|7/30/14 various inks, Zig markers, Caran d'Ache|
Museum water-soluble colored pencil, Canson
XL 140 lb. paper
(Balloon man at Maple Leaf Park)
Recently Larry Marshall blogged about his sketching goals – the things that motivate him as a sketcher – and he asked readers what motivates them. I realized I have done a lot of thinking about this subject myself, but I had never consolidated and articulated my thoughts into a blog post. His post prompted me to do that.
These are my sketching goals, in general order of priority:
1. Have fun. If it stops being fun, I’ll stop doing it. Life is way too short to have a hobby that doesn’t fill me with joy. That said, I’m not unwilling to challenge myself and work hard while having that fun. For example, when I’m struggling with a difficult perspective study, I don’t necessarily think of that as “fun,” but some forms of intellectual challenge are, indeed, enjoyable (in a masochistic sort of way).
2. Document my life by sketching the life around me. This is essentially my interpretation of the parts of the Urban Sketchers manifesto that mean the most to me: capturing what I see from direct observation; telling the stories of where I live and travel; being truthful to the scenes I witness.
3. In the interest of No. 2 above, speed and efficiency trump accuracy and beauty. I would love to develop my watercolor skills to the point where every sketch looked like a mini-painting. But if that were my focus, I think I would miss a lot of the world going on around me that requires greater speed and efficiency to keep up with. Capturing the moment is more important to me than making a “good” sketch. While buildings and trees make good painting models, people, animals and vehicles move and go away. In addition, I rarely travel alone, and I want the people I travel with not to be burdened by my sketching. I’d rather capture the moment quickly so that we can move on rather than feel frustrated that my companions won’t give me time to sketch.
|7/31/14 Pilot Iroshizuku Ku-jaku ink |
(Taekwondo demo at Queen Anne Farmers Market)
4. In the interest of both Nos. 2 and 3 above, sketch quickly without rushing. There’s a big difference between fast and hurried. I sometimes feel hurried and rushed, so I do both, and I rarely like the sketch that results. But if I relax, focus and work quickly, the sketch comes out much better. Sketching quickly takes no more time than rushing.
5. Improve my skills – both my ability to render accurately and my overall compositions. I have some conflict putting this goal after Nos. 3 and 4 above. I realize that when I slow down, I’m more likely to improve my skills than when I speed up. If I believe speed trumps accuracy, then I’m unlikely to learn to draw more accurately. But I do care about becoming a more accurate renderer. And I’ve heard from more than one source that a strong composition is 90% of a successful sketch. So I do think about accuracy and composition, study the sketches of others, take occasional workshops and read many books to gain skills. But not all of the time.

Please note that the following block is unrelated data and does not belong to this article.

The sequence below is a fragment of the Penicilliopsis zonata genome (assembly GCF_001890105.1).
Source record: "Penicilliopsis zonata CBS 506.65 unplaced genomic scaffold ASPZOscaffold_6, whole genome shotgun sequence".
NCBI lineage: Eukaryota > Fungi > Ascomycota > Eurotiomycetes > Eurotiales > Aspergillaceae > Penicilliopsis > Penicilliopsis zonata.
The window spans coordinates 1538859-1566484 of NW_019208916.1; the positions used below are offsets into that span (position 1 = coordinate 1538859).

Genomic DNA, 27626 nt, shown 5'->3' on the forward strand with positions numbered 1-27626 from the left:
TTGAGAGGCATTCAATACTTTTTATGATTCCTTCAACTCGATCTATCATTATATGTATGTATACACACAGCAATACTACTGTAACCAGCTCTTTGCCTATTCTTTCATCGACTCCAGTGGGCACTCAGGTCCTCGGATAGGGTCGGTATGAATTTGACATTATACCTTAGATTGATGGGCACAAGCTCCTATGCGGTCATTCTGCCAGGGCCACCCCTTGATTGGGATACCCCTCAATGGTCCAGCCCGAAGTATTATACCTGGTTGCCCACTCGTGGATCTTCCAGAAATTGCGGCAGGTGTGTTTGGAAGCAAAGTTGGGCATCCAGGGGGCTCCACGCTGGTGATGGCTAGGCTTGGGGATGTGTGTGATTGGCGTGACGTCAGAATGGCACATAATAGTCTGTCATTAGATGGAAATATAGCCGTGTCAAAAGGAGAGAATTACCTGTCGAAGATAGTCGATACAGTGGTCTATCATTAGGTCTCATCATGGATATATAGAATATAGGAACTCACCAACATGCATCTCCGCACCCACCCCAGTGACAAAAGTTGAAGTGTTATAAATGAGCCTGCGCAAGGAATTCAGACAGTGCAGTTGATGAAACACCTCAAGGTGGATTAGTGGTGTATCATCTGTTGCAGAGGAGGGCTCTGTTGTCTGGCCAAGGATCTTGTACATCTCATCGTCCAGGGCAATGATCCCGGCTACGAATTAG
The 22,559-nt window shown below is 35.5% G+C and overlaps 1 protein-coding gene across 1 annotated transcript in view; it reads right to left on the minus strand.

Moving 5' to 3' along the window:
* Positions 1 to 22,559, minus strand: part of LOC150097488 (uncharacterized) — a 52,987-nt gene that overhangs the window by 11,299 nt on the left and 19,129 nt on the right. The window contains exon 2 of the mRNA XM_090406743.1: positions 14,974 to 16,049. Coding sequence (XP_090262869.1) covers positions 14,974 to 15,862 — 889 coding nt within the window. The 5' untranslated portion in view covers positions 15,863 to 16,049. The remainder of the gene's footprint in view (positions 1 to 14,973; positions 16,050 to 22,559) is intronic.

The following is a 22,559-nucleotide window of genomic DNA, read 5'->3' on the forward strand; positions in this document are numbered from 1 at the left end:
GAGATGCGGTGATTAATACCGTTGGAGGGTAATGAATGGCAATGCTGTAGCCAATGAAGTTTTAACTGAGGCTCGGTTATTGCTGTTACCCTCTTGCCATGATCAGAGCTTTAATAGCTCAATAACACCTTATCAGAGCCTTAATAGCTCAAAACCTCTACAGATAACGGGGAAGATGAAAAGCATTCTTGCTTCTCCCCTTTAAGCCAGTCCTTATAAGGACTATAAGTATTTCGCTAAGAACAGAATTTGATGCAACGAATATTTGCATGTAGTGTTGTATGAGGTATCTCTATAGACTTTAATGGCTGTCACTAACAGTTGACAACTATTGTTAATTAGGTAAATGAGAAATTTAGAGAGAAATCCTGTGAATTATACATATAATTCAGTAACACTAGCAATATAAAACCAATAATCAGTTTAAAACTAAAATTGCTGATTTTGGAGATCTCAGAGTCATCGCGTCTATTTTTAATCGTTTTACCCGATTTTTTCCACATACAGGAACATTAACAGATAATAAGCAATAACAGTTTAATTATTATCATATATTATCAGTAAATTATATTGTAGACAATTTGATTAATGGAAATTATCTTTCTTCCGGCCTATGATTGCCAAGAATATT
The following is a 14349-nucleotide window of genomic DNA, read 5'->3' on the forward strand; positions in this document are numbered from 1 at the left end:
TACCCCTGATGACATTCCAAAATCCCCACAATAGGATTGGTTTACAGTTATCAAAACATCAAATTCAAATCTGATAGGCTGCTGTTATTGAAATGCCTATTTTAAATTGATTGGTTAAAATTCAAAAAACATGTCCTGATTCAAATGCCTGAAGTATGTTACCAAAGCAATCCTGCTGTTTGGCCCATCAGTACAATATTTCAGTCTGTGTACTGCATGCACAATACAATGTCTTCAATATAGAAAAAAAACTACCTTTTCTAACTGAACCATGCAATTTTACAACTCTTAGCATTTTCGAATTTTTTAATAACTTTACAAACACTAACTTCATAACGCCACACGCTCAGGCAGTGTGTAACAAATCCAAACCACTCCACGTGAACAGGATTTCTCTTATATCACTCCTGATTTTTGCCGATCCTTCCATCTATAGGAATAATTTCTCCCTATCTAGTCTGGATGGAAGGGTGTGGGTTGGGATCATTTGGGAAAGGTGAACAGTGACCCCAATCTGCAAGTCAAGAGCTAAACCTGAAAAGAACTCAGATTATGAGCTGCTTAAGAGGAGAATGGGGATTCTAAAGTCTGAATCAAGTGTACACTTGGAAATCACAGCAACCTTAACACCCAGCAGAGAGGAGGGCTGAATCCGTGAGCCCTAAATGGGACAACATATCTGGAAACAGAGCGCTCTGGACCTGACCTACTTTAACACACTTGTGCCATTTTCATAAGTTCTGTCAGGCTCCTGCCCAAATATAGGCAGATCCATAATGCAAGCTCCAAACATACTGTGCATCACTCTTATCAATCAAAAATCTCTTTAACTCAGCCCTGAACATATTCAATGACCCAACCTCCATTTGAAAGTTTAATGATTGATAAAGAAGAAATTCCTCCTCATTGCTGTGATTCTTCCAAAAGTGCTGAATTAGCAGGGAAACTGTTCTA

I have one more goal, but I’ll get to that in a moment. First, while I’m in this introspective mood, I’ll add a couple more thoughts.
What frustrates me most about sketching:
My growth is sporadic and not continual. During my first month as a blogger in March 2012, I mused about this very subject. “I want a straight upward trajectory, not a horizon of gently rolling hills,” I whined. Now, more than two years later, my whine hasn’t changed. I might make my best sketch ever, and then later that same day, make a total dud. I can see gradual progress over time, but then I’ll make a sketch that sets me back several months. I feel like I learn from each sketch I make; why, then, doesn’t that learning get applied directly to the next one, every time?
My greatest sketching fear:
Obviously I don’t fear revealing sketches I find fault with; I do it regularly on this blog. I don’t fear criticism, either (my years as a writer, both creative and commercial, toughened my skin). My greatest (perhaps only) sketching fear is that I will eventually hit a plateau and stop seeing any change or progress. Perhaps realistically, I can’t expect to improve forever. But that fear is there.
Which brings me to my final goal, which has no numerical priority because it’s more like an over-riding philosophy:
Sketch every day. If speed is in direct conflict with accuracy, then just make more sketches, because accuracy is bound to improve with practice. If today’s sketch is a total dud, then make another one tomorrow, which might (probably will) be better. If I haven’t seen improvement in weeks or months and I fear I’m hitting a plateau, then go into denial by sketching some more. If something is fun, do it every day. I’m convinced that quantity trumps quality.